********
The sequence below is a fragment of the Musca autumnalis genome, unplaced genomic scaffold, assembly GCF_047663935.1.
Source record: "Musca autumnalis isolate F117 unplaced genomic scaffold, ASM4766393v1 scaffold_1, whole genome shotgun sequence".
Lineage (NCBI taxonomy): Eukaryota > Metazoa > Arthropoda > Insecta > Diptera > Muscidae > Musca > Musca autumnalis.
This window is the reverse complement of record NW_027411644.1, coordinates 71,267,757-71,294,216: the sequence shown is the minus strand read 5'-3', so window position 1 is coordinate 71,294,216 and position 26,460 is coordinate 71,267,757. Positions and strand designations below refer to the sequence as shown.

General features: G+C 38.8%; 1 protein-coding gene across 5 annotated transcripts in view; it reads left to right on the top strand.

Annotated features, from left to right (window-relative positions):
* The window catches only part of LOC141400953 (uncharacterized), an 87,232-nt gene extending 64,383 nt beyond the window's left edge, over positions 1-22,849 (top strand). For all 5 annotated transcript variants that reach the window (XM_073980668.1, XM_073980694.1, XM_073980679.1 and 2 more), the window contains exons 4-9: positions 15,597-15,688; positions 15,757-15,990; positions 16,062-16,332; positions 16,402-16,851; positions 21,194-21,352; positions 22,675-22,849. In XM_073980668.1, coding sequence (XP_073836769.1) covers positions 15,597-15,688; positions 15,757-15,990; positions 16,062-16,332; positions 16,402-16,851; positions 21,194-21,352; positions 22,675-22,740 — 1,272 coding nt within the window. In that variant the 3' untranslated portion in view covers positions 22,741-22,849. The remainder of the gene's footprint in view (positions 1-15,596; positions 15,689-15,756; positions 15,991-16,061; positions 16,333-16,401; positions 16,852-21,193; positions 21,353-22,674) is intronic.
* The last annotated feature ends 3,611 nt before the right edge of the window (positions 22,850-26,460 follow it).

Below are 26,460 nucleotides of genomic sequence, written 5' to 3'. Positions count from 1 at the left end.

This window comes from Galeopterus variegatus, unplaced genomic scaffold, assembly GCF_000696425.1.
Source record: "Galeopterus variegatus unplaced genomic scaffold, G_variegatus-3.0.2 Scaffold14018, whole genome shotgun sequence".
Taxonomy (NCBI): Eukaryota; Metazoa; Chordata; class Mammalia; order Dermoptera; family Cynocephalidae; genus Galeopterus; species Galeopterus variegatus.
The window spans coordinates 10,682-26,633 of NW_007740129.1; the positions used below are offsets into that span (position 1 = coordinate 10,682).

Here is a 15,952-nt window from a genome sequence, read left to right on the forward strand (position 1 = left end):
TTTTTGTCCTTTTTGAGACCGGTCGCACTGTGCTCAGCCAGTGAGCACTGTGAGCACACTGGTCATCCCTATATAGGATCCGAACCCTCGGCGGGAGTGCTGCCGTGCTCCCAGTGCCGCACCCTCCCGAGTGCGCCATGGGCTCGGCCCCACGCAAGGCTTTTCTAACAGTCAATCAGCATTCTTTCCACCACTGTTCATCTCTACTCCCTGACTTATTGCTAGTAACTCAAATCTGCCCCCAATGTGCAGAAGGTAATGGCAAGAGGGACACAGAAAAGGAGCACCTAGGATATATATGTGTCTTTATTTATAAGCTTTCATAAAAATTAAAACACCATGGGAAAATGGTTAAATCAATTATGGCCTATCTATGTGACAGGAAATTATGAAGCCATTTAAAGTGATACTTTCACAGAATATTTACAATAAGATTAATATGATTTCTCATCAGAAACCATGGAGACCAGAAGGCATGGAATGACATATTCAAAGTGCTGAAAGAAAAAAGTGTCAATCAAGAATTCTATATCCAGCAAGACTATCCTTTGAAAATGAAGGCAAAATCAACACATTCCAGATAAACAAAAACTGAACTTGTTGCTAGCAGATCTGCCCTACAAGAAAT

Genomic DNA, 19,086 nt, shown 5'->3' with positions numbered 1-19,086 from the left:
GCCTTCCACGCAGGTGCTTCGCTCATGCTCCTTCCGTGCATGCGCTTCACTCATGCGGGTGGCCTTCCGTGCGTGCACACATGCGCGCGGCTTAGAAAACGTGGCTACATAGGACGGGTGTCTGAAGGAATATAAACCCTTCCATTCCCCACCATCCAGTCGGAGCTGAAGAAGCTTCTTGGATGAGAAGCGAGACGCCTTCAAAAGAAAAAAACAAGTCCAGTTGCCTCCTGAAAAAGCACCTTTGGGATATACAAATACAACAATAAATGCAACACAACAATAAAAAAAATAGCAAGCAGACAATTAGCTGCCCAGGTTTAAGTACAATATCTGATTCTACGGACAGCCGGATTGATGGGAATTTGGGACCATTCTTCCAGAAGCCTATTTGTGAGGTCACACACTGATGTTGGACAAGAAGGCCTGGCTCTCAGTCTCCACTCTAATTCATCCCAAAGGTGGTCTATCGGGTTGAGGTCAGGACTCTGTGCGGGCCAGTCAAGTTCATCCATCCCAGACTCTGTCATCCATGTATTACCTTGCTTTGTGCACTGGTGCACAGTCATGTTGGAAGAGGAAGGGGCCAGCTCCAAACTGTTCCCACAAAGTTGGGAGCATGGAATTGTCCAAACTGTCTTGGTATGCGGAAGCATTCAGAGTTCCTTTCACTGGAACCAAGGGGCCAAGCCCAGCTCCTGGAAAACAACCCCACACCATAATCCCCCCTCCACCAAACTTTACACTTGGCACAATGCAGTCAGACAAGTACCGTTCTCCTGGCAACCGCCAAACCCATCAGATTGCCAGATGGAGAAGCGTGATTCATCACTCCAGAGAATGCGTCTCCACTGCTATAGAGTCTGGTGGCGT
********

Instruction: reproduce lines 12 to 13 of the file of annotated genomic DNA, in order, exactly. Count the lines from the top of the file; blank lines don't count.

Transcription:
Taxonomy (NCBI): Eukaryota; Metazoa; Chordata; class Mammalia; order Dermoptera; family Cynocephalidae; genus Galeopterus; species Galeopterus variegatus.
The window spans coordinates 10,682-26,633 of NW_007740129.1; the positions used below are offsets into that span (position 1 = coordinate 10,682).